COLUMNS: Lumber trade deal will hurt small independent producers

Those who didn’t attend the forestry meeting March 16 missed valuable information on the soft wood lumber discussions with the U.S.

For those who didn’t attend the forestry meeting on March 16 you missed some valuable information on the ongoing soft wood lumber discussions with the USA. Russ Cameron president of Independent Wood Producers Association (IWPA) provided an update of the ongoing dispute.

He is in a good position to do so since he has been involved with these negotiations from their inception.

It is bad enough that the IWPA members are taxed along with major producers but they may also be subjected to retroactive fines on lumber already shipped to the USA.

Small independent business don’t have the resources to pay for these kind of punitive fines and Cameron feels many companies may go out of business as has happened in the past.

For example, since 2003 (with major changes to government legislation), 54 of 107 IWPA members have had to close their doors due to the consolidation of “big lumber” and due to being taxed for employing British Columbians to add value to B.C. grown wood fibre in B.C.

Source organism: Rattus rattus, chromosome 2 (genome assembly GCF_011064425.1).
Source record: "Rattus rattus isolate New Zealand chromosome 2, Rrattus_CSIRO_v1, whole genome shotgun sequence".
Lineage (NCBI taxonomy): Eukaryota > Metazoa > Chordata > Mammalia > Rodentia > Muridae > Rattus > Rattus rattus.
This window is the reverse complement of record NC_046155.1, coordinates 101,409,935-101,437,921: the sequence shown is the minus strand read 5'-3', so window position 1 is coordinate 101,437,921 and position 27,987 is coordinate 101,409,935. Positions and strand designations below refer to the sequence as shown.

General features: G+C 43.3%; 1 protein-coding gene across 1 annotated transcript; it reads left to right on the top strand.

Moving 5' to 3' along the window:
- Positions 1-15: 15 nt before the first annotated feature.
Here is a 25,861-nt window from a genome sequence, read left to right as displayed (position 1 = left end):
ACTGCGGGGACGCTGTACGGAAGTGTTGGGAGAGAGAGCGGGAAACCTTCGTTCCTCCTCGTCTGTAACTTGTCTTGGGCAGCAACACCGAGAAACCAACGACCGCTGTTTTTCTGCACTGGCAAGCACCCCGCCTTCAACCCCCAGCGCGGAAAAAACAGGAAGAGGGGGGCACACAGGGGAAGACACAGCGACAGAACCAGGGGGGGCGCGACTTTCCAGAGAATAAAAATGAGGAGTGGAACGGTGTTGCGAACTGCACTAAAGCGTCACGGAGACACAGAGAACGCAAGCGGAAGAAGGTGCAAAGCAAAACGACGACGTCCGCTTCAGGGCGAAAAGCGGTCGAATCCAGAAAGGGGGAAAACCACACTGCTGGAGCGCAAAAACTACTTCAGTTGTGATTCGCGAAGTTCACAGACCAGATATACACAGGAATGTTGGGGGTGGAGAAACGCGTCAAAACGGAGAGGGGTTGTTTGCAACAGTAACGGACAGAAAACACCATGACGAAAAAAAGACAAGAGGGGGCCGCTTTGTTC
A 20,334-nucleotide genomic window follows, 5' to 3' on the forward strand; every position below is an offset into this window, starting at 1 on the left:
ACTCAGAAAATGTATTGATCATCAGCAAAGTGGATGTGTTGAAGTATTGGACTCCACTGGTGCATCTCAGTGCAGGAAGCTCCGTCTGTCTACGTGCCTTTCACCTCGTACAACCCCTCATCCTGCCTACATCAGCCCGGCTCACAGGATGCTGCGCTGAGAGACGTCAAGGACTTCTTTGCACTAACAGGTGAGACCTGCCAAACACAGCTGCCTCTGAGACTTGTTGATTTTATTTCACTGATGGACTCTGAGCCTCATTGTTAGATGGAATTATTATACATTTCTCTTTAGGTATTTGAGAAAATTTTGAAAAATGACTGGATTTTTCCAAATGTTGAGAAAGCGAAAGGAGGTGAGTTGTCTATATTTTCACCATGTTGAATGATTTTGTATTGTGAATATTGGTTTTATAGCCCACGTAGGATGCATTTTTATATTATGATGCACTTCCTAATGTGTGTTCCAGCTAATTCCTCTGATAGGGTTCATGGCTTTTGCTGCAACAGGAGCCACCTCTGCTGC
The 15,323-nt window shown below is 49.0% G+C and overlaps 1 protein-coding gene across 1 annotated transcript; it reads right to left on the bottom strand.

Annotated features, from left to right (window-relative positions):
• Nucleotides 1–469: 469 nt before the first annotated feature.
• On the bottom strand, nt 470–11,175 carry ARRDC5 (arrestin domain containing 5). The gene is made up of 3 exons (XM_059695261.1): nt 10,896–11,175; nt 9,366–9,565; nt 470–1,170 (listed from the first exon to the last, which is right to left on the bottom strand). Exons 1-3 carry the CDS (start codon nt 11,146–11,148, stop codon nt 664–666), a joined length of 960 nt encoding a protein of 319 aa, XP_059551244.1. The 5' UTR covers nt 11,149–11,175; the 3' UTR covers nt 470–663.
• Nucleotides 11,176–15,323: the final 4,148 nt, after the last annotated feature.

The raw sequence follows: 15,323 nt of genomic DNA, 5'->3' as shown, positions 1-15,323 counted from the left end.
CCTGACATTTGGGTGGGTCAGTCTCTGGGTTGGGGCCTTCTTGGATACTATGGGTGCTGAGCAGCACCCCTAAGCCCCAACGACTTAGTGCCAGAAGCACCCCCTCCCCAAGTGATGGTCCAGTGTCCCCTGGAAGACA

As Cameron has pointed out in previous articles, if the small value-added companies are to survive the next Softwood Lumber Agreement (SLA) the big lumber producers will have to pay the entire cost of retaining their exclusive access to the non-competitive harvest (i.e. their long-term licences).

The tax was designed to make Canadian lumber products uncompetitive and it did that very well.

For six years, Canada applied a 15 per cent tax to U.S. bound value-add products produced by IWPA business.

Maybe it’s time B.C. realized that there are no more job growth prospects in the production of commodity lumber products.

Maybe it’s time Canada negotiated an SLA that will allow the value added sector to survive, grow, and maximize the socio-economic benefit per cubic meter harvested.

The fact is, that as long as B.C. is pricing the public’s non-competitive timber by formula instead of by competition, we will have a problem with the Americans.

We know by now that there will be an American-imposed price to be paid to offset the benefits of tenure, and we know that B.C.’s big lumber companies are willing to pay that price to keep those benefits.

But the time has come for the big tenured processors to pay that entire price.

The IWPA members (who compete for 100 percent of their wood supply) can no longer afford to pay part of the price on their behalf.

As the members point out, they do not have the benefits of long-term tenures and because they are small independent businesses, they can’t pack up and move to the U.S.

The IWPA needs your support and needs the B.C. government to tell Ottawa to negotiate a new SLA that recognizes the importance of small value added business.

When the annual allowable cut is reduced in the Williams lake TSA and big companies anticipate staff reductions, serious thought has to go into where the remaining logs should go to maximize jobs.

Jim Hilton is a professional agrologist and forester who has lived and worked in the the Cariboo Chilcotin for the past 40 years. Now retired, Hilton still volunteers his skills with local community forests organizations.